Sex Crimes and Sex Offenders

Document Type:Coursework

Subject Area:Criminology

Document 1

Belief: This is a social bond that relates to an individual’s commitment, involvement and attachment to society and other people. Callousness: This is the insensitive emotional reaction or response to other people that may be caused by child abuse. Castration Anxiety: It is the fear experienced by boys between the ages of 3-5 years of damaging of losing their penis. Classical Conditioning: Also known as the Pavlov’s observation, it is a learning process that ascertains when a neutral stimulus is linked to a potent stimulus, a known and predictable response is determined with only a neutral stimulus. Cognitive Bias: Illogical reasoning, evaluation or mistakes in cognitive processes that affect a person’s perception of the world. It is the unconscious part of person that seeks pleasure.

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Impulsivity: A personality trait characterized by the tendency to act with nor forethought of the consequences. Involvement: amount of time or energy spent in a particular activity. It is one of the four social bonds by Hirschi (1969). Lack of Empathy: A personality trait characterized with the inability to understand another person’s emotions or respond appropriately with emotions. Self-Regulation Model of Sexual Offending: A theory proposed by Hudson and Ward that explains behavioral concepts that influence sexual offending. They argued that people are goal oriented and so their behavior is focused towards the achievement of their goals. There are four pathways that can lead to sexual offending. Superego: Part of an individual’s mind that reflects on morality and acts as a self-critical conscience.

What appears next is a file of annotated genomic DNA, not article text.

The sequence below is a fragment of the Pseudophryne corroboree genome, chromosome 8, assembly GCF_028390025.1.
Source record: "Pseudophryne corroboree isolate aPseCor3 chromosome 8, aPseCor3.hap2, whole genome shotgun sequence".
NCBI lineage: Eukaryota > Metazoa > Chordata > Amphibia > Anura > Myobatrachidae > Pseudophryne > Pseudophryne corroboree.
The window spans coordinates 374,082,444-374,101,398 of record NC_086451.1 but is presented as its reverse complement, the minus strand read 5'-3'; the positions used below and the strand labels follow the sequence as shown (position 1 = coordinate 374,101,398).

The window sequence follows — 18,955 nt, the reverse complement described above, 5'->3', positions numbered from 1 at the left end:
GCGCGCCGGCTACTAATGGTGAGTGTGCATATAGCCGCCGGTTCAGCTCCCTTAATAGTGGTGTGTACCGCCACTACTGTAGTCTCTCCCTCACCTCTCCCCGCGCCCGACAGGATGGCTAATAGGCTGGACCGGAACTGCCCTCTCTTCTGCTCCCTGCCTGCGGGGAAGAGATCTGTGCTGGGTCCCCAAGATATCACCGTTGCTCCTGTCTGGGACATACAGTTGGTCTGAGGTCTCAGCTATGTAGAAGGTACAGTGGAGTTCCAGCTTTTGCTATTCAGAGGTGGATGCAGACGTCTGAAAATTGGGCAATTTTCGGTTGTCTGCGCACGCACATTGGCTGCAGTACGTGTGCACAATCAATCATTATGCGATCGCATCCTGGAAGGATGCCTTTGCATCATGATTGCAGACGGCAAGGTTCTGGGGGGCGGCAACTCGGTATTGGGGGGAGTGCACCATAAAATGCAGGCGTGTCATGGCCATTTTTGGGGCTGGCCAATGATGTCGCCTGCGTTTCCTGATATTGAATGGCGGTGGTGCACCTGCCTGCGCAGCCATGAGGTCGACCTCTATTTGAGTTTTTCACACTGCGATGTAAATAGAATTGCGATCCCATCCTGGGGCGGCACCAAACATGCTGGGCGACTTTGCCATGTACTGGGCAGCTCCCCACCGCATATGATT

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Vicarious Learning: A learning process whereby people learn from other people’s experiences. Social Learning theory focus on crime in general. The theory explains that crime is learnt through imitation. The learning process may be vicarious or experiential; but still, crimes committed are learned through observation from other people around us. Discuss several single-factor sex-crime/sex-offender specific theories: Biological: Scientists exploit biological process to understand the link to behaviors like sex crime. Research reveals that over 33% of sex offenders and below 17% of non-offenders have brain abnormalities (Vandiver et al. Sigmund Freud concepts on sexual development are relied upon to explain why people have sexually deviant behaviors. Freud’s psychosexual development and other personality traits as proposed by other researchers are the factors that indirectly contribute to the development of sexually deviant behavior.

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Provide an overview of several multiple-factor sex-crime/sex-offender theories: Precondition theory: It was developed in 1984 by Finkelhor and it is focuses only on child sexual abuse. Finkelhor proposes four preconditions, namely: The offender must be sexually motivated to abuse children; The offender must overcome internal hindrances against child sexual abuse; The offender external obstacles; and the offender must overcome resistance by the child (Vandiver et al. Quadripartite theory: Hall and Hirschman developed this theory to focus on the sexual aggression inflicted on women. This would therefore imply that the causes of sex crimes are the same as those of all other crimes. According to Gottfredson and Hirschi, people who commit crime are more physical than mental, self-centred, impulsive and always looking for gratification.

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